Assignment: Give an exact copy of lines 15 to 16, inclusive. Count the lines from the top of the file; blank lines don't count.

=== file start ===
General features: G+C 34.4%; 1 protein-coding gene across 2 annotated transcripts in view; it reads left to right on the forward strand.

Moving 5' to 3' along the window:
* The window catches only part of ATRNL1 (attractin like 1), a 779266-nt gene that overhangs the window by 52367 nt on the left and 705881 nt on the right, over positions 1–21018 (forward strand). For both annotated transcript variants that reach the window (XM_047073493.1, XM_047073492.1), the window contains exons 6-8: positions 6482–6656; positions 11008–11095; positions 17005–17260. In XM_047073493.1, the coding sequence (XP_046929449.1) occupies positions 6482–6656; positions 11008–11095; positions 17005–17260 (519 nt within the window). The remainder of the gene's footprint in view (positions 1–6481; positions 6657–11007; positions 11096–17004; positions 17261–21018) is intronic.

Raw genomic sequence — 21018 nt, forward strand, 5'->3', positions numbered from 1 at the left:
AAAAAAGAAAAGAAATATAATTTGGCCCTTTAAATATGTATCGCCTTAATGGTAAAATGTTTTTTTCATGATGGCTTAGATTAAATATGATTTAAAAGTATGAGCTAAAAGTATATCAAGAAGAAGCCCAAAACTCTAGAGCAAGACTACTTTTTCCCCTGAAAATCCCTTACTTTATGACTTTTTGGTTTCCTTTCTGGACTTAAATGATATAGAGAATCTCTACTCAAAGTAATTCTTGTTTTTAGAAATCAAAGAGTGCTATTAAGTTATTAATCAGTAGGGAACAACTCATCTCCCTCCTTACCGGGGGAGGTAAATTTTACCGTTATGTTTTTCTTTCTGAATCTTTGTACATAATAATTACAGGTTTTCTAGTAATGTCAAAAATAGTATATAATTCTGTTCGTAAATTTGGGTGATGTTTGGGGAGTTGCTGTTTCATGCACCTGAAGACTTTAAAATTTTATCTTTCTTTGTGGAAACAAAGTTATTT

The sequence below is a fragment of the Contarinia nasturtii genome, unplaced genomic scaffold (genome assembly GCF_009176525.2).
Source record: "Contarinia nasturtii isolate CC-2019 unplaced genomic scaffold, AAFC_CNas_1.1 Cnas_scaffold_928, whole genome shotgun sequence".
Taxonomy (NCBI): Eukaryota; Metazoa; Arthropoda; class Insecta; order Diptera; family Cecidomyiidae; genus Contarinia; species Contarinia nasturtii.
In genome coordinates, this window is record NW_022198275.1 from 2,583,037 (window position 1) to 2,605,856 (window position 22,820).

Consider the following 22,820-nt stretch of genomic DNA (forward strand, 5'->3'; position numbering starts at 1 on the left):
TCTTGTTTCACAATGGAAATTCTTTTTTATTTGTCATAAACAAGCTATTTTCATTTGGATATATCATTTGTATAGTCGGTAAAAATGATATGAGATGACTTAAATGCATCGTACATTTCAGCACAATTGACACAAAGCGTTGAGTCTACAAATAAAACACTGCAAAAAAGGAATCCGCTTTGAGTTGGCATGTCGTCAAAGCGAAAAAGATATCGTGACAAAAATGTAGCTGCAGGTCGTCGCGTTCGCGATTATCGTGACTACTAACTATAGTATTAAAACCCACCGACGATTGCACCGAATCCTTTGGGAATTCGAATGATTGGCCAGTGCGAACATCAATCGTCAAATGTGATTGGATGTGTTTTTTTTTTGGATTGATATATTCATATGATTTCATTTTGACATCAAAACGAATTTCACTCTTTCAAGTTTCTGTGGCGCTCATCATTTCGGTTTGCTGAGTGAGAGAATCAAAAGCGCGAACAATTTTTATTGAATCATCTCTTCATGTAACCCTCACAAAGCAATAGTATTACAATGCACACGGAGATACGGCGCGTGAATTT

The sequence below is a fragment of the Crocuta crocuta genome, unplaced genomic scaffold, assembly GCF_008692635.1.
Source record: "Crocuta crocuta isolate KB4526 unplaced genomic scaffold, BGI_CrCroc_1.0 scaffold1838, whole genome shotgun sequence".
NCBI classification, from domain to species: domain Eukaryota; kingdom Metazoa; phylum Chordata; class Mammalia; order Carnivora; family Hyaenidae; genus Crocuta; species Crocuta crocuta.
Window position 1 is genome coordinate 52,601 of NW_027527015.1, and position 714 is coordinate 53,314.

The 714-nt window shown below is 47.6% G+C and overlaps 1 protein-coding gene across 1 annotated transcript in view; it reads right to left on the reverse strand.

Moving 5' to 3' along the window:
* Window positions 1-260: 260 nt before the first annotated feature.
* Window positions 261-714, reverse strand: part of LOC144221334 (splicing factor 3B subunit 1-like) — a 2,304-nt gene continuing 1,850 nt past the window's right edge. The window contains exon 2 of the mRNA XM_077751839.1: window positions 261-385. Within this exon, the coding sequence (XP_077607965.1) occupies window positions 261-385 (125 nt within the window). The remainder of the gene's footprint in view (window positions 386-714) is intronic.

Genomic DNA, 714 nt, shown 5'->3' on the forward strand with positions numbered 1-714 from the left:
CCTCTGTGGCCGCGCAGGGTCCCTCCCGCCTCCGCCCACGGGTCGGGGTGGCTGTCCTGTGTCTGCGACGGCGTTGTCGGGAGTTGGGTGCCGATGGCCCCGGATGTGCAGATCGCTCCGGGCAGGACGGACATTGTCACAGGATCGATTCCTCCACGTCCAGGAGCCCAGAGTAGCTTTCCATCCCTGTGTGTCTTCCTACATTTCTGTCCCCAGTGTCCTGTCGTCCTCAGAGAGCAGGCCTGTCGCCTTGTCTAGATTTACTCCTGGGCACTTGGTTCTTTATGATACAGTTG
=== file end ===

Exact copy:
Window position 1 is genome coordinate 52,601 of NW_027527015.1, and position 714 is coordinate 53,314.

The 714-nt window shown below is 47.6% G+C and overlaps 1 protein-coding gene across 1 annotated transcript in view; it reads right to left on the reverse strand.